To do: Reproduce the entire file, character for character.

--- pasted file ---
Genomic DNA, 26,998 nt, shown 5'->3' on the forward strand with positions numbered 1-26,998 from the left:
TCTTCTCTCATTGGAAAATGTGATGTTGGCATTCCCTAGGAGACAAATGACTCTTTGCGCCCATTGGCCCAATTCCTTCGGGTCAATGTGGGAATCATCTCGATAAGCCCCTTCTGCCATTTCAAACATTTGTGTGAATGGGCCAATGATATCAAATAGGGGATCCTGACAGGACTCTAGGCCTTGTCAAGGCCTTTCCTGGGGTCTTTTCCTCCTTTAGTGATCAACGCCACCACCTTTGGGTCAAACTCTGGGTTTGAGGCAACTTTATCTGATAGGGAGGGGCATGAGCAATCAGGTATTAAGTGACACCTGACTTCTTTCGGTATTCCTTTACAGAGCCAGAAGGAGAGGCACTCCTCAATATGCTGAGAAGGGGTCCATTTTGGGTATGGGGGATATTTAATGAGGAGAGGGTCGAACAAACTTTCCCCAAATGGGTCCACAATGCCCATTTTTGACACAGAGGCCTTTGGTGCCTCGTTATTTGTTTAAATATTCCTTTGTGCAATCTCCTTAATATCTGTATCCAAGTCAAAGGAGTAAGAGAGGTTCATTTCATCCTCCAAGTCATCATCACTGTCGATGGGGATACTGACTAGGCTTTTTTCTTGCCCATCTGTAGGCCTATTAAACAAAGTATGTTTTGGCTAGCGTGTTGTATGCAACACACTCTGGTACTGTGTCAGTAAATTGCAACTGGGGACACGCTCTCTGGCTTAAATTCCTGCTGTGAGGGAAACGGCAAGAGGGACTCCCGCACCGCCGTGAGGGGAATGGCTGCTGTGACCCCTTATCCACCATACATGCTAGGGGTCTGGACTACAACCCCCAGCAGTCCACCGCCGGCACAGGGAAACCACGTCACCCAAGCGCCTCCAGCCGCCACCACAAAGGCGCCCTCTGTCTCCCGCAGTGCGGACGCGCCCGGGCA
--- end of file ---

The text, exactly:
Genomic DNA, 26,998 nt, shown 5'->3' on the forward strand with positions numbered 1-26,998 from the left:
TCTTCTCTCATTGGAAAATGTGATGTTGGCATTCCCTAGGAGACAAATGACTCTTTGCGCCCATTGGCCCAATTCCTTCGGGTCAATGTGGGAATCATCTCGATAAGCCCCTTCTGCCATTTCAAACATTTGTGTGAATGGGCCAATGATATCAAATAGGGGATCCTGACAGGACTCTAGGCCTTGTCAAGGCCTTTCCTGGGGTCTTTTCCTCCTTTAGTGATCAACGCCACCACCTTTGGGTCAAACTCTGGGTTTGAGGCAACTTTATCTGATAGGGAGGGGCATGAGCAATCAGGTATTAAGTGACACCTGACTTCTTTCGGTATTCCTTTACAGAGCCAGAAGGAGAGGCACTCCTCAATATGCTGAGAAGGGGTCCATTTTGGGTATGGGGGATATTTAATGAGGAGAGGGTCGAACAAACTTTCCCCAAATGGGTCCACAATGCCCATTTTTGACACAGAGGCCTTTGGTGCCTCGTTATTTGTTTAAATATTCCTTTGTGCAATCTCCTTAATATCTGTATCCAAGTCAAAGGAGTAAGAGAGGTTCATTTCATCCTCCAAGTCATCATCACTGTCGATGGGGATACTGACTAGGCTTTTTTCTTGCCCATCTGTAGGCCTATTAAACAAAGTATGTTTTGGCTAGCGTGTTGTATGCAACACACTCTGGTACTGTGTCAGTAAATTGCAACTGGGGACACGCTCTCTGGCTTAAATTCCTGCTGTGAGGGAAACGGCAAGAGGGACTCCCGCACCGCCGTGAGGGGAATGGCTGCTGTGACCCCTTATCCACCATACATGCTAGGGGTCTGGACTACAACCCCCAGCAGTCCACCGCCGGCACAGGGAAACCACGTCACCCAAGCGCCTCCAGCCGCCACCACAAAGGCGCCCTCTGTCTCCCGCAGTGCGGACGCGCCCGGGCA